Management of New York Class III/IV symptoms of pulmonary hypertension, where there is marked limitation of physical activity.
Dilates pulmonary and arterial vasculature. Therapeutic Effects: Improved exercise capacity.
Adverse Reactions/Side Effects
CNS: fainting, headache, insomnia. Resp: ↑ cough, dyspnea, hemoptysis. CV: CHF, vasodilation, chest pain, hypotension, peripheral edema, supraventricular tachycardia. GI: nausea, vomiting. GU: renal failure. Derm: facial flushing. MS: back pain, jaw-muscle spasm, muscle cramps.
PHYSICAL THERAPY IMPLICATIONS
Examination and Evaluation
Assess signs of congestive heart failure, including dyspnea, rales/crackles, peripheral edema, jugular venous distention, and exercise intolerance. Report these signs to the physician immediately.
Assess heart rate, ECG, and heart sounds, especially during exercise (See Appendices G, H). Report any rhythm disturbances or symptoms of increased arrhythmias, including palpitations, chest pain,
shortness of breath, dyspnea, fainting, and fatigue/weakness.
Assess blood pressure (BP) periodically, and compare to normal values (See Appendix F). Report low BP (hypotension), especially if patient experiences dizziness, fainting, or other symptoms.
Monitor signs of renal failure, including decreased urine output, increased BP, muscle cramps/twitching, edema/weight gain from fluid retention, yellowish brown skin, and confusion that progresses to seizures and coma. Report these signs to the physician immediately.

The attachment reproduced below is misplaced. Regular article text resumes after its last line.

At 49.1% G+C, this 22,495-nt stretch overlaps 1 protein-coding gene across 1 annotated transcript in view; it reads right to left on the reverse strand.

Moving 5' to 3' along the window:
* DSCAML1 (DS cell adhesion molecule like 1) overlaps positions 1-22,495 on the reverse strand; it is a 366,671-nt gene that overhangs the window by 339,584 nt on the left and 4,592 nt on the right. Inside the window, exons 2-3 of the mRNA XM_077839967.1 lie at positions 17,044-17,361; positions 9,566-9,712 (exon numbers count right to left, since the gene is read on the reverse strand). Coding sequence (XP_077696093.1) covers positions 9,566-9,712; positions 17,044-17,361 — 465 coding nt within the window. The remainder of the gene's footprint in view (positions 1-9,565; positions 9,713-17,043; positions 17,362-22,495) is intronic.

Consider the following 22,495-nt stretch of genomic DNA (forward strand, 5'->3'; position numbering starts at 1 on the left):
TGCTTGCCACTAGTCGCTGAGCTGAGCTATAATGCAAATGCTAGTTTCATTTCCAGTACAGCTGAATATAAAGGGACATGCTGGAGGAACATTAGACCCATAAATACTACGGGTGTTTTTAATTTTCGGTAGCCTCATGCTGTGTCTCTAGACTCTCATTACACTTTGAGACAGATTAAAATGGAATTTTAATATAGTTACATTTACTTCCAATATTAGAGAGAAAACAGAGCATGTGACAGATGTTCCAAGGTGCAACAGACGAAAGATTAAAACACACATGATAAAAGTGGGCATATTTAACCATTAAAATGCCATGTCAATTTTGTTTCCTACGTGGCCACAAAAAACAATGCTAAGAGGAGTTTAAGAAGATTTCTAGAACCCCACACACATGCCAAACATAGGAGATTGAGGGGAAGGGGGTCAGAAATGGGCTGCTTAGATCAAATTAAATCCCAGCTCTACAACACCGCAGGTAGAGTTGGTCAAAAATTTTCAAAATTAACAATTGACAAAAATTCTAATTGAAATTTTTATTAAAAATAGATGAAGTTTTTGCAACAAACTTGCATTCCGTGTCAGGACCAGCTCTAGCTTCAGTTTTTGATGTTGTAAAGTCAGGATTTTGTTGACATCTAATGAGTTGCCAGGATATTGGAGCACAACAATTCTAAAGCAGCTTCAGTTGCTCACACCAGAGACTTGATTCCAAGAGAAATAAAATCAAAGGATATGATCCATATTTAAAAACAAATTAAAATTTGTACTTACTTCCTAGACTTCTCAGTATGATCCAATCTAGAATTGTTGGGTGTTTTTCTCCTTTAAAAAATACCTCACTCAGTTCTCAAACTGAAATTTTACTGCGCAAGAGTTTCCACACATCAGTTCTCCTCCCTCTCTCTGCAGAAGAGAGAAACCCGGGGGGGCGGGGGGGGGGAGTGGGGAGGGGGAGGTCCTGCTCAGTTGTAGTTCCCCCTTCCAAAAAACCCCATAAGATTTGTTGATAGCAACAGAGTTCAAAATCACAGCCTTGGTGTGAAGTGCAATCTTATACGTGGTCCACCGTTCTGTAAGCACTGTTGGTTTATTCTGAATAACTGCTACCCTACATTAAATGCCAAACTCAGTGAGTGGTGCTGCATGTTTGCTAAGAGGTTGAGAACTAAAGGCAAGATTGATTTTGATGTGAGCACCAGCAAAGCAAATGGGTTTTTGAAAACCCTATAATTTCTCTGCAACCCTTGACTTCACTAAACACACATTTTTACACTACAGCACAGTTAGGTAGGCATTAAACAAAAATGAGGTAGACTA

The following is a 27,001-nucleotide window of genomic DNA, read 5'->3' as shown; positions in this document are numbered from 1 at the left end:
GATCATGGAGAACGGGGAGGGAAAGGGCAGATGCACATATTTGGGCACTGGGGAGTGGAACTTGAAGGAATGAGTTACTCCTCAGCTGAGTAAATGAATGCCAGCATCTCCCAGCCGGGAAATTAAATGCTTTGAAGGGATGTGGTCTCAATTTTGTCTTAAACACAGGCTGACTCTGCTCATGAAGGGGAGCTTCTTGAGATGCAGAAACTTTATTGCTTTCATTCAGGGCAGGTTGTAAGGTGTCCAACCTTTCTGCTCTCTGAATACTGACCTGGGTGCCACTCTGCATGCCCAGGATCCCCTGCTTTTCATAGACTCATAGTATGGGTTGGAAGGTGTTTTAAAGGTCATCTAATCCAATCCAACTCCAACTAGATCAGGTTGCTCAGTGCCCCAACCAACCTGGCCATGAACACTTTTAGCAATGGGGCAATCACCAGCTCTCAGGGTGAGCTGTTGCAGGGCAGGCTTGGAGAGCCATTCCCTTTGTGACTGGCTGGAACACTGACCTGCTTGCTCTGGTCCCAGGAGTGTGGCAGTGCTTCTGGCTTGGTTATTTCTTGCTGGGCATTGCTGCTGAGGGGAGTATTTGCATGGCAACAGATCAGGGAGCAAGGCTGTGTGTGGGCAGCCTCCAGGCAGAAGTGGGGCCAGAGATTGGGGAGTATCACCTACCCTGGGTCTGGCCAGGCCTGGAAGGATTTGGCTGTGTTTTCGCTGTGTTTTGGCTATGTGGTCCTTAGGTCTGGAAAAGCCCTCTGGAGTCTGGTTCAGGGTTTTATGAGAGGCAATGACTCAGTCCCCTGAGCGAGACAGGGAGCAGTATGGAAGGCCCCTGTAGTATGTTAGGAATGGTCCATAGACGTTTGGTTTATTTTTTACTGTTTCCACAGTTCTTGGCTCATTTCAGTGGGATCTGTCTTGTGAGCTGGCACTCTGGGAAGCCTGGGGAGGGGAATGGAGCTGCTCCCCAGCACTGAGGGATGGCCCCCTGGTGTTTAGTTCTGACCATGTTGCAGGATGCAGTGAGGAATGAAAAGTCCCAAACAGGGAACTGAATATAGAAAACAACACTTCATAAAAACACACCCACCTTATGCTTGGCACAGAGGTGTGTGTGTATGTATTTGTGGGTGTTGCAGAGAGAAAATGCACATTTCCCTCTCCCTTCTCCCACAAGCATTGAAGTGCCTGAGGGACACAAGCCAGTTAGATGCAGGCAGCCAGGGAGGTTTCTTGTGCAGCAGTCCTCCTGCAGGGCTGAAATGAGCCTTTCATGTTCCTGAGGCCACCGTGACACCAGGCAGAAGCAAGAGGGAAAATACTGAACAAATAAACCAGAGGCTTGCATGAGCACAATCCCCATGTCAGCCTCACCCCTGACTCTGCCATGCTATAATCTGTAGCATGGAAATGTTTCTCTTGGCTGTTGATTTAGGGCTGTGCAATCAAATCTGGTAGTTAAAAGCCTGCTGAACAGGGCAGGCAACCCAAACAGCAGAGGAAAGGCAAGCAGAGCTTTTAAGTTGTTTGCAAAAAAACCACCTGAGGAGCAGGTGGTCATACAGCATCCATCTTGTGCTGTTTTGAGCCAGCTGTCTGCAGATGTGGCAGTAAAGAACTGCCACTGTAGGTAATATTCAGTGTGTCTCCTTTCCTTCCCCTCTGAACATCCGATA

Assess any back pain and muscle cramps or spasms to rule out musculoskeletal pathology; that is, try to determine if pain is drug induced rather than caused by anatomic or biomechanical problems.
Assess any breathing problems such as increased cough, coughing up blood, or difficult, labored breathing. Report excessive or prolonged respiratory problems to the physician.
Monitor signs of vasodilation including redness, warmth, flushing, and edema in the face and extremities. Report any problematic vasodilation to the physician.
Because of the risk of arrhythmias and abnormal BP responses, use caution during aerobic exercise and other forms of therapeutic exercise. Assess exercise tolerance frequently (BP, heart rate, fatigue levels), and terminate exercise immediately if any untoward responses occur (See Appendix L).
Avoid physical therapy interventions that cause systemic vasodilation (large whirlpool, Hubbard tank). Additive effects of this drug and the intervention may cause a dangerous fall in BP.
To minimize orthostatic hypotension, patient should move slowly when assuming a more upright position.
Instruct patient or family/caregivers to report other troublesome side effects such as severe or prolonged headache, sleep loss, or GI problems (nausea, vomiting).
Metabolism and Excretion: Any absorbed iloprost is metabolized.
Half-life: 20–30 min (plasma).
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